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Tide of Tourists Brings Business to Outer Banks

The Outer Banks Visitor's Bureau says the barrier islands are experiencing their best tourist season this summer since since Hurricane Isabel struck in September 2003.

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MANTEO, N.C. — Along the tide-washed Outer Banks, tourists and their dollars have been rolling in at a higher rate this summer than in the past several years, tourism officials said.

Outer Banks Visitor's Bureau officials said the barrier islands have experienced their best tourist season this summer since since Hurricane Isabel struck in September 2003, ripping up parts of N.C. Highway 12 and causing nearly $168 million worth of damage.

Vacationer Marion Jones said she and her family have witnessed the rush to the beach.

"We have them here from Pennsylvania, Maryland. You meet a lot of nice people that come in for the summer," Jones said.

Labor Day weekend marks the official end to the summer season, after which hotels and rental companies lower their rates by as much as half.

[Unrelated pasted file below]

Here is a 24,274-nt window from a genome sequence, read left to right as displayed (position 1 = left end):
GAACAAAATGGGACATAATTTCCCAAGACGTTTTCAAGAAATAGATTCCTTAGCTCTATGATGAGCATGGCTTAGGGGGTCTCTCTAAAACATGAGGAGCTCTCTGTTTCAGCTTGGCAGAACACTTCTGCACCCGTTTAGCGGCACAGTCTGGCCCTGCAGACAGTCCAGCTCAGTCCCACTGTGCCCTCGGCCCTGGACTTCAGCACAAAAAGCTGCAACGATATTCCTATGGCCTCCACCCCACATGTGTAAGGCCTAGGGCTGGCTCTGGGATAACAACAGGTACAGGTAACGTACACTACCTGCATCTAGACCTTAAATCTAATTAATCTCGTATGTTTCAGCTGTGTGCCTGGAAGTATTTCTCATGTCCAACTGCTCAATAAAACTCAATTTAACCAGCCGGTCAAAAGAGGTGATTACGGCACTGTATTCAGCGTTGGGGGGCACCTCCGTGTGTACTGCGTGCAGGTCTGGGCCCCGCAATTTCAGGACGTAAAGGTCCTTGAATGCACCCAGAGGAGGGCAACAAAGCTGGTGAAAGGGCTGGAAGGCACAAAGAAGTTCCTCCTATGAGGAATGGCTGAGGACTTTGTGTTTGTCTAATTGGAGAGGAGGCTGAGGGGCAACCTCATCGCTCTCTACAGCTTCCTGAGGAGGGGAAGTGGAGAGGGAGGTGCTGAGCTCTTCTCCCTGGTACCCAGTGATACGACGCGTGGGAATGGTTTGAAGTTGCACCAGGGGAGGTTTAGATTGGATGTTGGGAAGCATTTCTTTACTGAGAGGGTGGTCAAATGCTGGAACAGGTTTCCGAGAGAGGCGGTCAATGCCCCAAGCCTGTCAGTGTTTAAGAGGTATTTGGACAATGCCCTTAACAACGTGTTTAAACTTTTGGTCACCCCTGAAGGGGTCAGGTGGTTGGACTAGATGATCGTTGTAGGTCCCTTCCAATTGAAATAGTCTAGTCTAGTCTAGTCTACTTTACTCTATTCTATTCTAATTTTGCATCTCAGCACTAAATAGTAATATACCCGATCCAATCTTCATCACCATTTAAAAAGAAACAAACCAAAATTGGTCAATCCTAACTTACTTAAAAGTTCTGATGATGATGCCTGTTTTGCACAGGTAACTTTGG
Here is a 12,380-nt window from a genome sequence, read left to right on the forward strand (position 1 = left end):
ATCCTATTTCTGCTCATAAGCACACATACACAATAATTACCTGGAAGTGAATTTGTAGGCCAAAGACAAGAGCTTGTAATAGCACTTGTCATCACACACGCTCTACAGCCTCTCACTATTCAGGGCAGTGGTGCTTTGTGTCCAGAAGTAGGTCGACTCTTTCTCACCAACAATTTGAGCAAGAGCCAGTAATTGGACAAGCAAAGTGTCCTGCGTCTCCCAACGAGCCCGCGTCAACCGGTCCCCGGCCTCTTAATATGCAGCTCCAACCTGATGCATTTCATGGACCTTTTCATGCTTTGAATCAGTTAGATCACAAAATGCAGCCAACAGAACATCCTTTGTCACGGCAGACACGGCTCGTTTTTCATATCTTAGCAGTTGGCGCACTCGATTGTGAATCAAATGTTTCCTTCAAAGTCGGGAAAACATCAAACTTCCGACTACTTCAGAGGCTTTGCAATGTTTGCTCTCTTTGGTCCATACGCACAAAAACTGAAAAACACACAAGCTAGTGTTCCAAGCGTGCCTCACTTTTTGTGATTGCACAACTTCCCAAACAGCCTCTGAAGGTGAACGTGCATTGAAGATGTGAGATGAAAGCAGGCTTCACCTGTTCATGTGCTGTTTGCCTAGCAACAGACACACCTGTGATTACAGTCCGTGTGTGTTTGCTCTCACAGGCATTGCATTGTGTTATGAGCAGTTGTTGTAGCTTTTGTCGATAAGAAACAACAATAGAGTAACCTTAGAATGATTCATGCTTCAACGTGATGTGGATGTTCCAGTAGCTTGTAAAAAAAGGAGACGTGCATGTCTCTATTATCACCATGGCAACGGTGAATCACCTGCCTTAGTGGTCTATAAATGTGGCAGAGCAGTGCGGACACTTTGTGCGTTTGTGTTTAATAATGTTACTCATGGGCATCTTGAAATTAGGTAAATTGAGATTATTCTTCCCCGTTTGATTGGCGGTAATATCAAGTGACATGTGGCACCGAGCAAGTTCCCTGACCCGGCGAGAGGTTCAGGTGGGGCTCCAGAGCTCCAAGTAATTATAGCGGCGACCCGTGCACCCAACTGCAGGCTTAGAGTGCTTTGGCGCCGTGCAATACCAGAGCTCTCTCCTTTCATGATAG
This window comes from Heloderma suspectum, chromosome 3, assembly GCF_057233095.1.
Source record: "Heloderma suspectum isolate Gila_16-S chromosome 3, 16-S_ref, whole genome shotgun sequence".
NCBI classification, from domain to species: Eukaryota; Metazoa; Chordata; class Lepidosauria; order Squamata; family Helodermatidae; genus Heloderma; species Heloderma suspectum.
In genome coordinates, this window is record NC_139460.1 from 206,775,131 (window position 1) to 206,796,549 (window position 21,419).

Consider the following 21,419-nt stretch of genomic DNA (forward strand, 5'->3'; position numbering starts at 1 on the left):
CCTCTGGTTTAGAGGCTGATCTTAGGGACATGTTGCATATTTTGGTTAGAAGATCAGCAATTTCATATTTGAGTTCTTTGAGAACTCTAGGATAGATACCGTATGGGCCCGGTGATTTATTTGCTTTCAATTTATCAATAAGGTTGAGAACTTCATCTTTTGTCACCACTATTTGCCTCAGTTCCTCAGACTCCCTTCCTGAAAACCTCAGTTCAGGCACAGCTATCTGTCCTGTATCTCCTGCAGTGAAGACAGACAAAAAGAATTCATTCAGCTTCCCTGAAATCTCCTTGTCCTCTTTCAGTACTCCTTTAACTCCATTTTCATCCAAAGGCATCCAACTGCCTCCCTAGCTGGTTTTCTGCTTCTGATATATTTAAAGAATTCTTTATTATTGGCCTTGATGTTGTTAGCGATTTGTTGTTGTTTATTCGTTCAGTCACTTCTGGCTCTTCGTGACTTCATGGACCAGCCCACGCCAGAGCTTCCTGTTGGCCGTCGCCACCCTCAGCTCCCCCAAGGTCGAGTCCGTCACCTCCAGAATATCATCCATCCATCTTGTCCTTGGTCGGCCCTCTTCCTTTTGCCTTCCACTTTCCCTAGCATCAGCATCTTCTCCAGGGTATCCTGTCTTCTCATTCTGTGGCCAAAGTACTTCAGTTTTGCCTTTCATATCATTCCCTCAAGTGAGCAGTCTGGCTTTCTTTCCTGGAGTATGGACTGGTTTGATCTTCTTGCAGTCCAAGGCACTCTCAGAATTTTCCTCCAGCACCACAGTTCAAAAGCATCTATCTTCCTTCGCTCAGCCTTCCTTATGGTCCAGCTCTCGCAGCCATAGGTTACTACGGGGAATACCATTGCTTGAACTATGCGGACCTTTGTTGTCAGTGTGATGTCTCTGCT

So far, restaurants and hotels are making about 10 percent more money this year than usual - an increase of $50 million, said Carolyn McCormick, with the OBVB.

Joe Cowling, general manager of Colony IV by the Sea, said business is up 15 percent at his hotel in Kill Devil Hills.

Attendance numbers are also up at Jockey's Ridge State Park, from which the Wright Brothers made the first manned flight in 1903. With 36 million tons of sand, Jockey's Ridge is the largest sand dune on the East Coast.

This year, the state park has already seen between 160,000 and 170,000 more visitors than in all of last year, park superintendent George Barnes said.

"The most fulfilling this is when we get to talk to them about how it got here and why it's here," Barnes said.

Cowling said his upsurge in business is partly to due to targeted marketing in the Northeast and Midwest. Most of his guests are from Ohio and Pennsylvania, he said.

"We advertise in those areas. We identify our feeder markets and put our marketing dollars in those areas," Cowling said.

The OBVB also annually spends around $2 million marketing the islands as a tourist destination.

McCormick named a variety of reasons why the Outer Banks has seen a tourist boom this summer.

"Good weather. We've been blessed with good weather," she said. "We've got great roads that have really been improved in the last couple of years."

The widening of U.S. Highway 64, which leads Triangle-area vacationers to Manteo, has helped bring more North Carolinians to the Outer Banks, said McCormick, who did not give a specific number.

Jones pointed to a perhaps more fundamental reason for the tourists at the Outer Banks.

"The beach is beautiful," she said.